Judge clears the way for AT&T merger with Time Warner

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Comcast will formalize its all-cash offer to acquire most of Twenty-First Century Fox FOXA on Wednesday if U.S. District Court Judge Richard Leon approves AT&T T 's deal for Time Warner TWX tomorrow, according to people familiar with matter. The sheer scale of the deal is what led the Justice Department to file an antitrust lawsuit to try to prevent the merger.

U.S. District Judge Richard J. Leon completely rejected DOJ arguments that the merger would unacceptably drive up consumer pay-TV rates by hundreds of millions of dollars a year.

AT&T and Time Warner reject the government's theory and say they're motivated to sell their content as widely as possible. The government's case depended on a flawed model that raised too many doubts about the potential price increase for consumers, he said.

But Michael Copps, a former member of the Federal Communications Commission and an adviser to the left-leaning political group Common Cause, was dismayed. Two attempts by the Justice Department since 2000 were denied.

McInnis, who observed the entire six-week trial, predicts this outcome is the most likely. "There's no constraints", Copps said. His 172-page decision delivered a stinging defeat to Trump administration's Justice Department while opening the door for Comcast Corp.to bid for parts of 21st Century Fox and become an worldwide company.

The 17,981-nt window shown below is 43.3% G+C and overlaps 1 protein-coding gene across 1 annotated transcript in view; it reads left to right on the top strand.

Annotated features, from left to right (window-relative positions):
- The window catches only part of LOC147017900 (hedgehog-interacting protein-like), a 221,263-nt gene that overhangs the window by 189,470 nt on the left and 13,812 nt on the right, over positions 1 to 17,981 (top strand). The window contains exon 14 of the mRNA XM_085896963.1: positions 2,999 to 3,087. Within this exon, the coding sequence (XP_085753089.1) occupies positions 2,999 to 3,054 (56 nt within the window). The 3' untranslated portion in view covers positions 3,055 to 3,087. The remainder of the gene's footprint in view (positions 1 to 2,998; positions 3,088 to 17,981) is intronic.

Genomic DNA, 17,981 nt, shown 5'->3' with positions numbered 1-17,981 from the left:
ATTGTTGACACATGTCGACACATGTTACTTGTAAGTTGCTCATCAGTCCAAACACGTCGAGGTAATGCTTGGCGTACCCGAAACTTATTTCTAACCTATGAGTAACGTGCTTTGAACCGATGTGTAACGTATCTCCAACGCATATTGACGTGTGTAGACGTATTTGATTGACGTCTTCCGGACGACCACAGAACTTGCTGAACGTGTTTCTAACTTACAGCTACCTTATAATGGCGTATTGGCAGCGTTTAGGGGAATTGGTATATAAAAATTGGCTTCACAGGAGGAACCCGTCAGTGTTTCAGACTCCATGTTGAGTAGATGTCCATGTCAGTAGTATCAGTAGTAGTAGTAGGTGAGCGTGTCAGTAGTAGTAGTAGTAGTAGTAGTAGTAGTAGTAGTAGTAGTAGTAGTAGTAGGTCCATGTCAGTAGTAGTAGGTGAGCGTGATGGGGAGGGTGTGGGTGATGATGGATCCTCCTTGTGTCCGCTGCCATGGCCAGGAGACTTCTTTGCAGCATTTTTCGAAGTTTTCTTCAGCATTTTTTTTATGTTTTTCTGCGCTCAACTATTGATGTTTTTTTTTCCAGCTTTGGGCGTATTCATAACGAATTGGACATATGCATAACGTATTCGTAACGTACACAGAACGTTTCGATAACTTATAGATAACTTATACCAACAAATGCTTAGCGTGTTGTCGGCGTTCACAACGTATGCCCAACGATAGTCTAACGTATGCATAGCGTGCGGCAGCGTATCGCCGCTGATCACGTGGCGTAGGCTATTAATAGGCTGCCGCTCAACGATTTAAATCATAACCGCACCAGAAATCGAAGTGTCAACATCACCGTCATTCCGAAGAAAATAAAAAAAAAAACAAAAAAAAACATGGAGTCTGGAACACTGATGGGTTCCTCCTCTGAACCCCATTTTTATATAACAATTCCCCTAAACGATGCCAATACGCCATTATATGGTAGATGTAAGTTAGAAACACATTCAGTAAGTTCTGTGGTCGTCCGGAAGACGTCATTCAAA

But Salil K. Mehra, a professor at Temple's Beasley School of Law and an expert on antitrust, said "this is a courageous new world in which leverage issues and the data collection on individuals make it harder to predict what will happen". Mergers of companies that compete against each other are often blocked because they reduce the number of competitors in a given market.

As a candidate, President Donald Trump spoke out against the merger, and routinely posts negative messages on Twitter about the integrity of CNN, which is owned by Time Warner.

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However, in Verizon's most recent quarterly earnings call, executives said they would rather sit out the current consolidation, and instead build out its content offerings through partnerships with independent media companies.

Comcast is expected to offer $60 billion for the Fox regional sports networks, the FX cable channel, the Sky satellite-TV business in Europe, Fox movie and television studios, and Fox worldwide channels as early as Wednesday. For instance, it could compel a rival cable company like Comcast to pay sharply higher fees for the right to carry Time Warner shows like NBA basketball games or the hugely popular HBO drama "Game of Thrones". But Leon blocked discovery on certain White House communications that AT&T and Time Warner were seeking, and the companies dropped that defense, choosing to litigate the case on pure antitrust grounds.

There was also concern that the federal lawsuit might be politically motivated.

"If what you see is a pattern where friends of the president get their deals approved and his enemies are challenged, it's problematic", Levin said.

The Justice Department had argued that AT&T's acquisition of Time Warner would allow it to charge premium prices to rivals who relied on its Turner and HBO channels to woo customers to their cable plans, potentially giving it an unfair advantage in the pay-TV market.

If the court of appeals agrees to hear the case, a panel of three judges would only consider the evidence presented in trial.

The Justice Department is not likely to be put off by the loss, said Amy Ray of the law firm Cadwalader, Wickersham & Taft LLP, noting it had prevailed in stopping other mergers between rivals.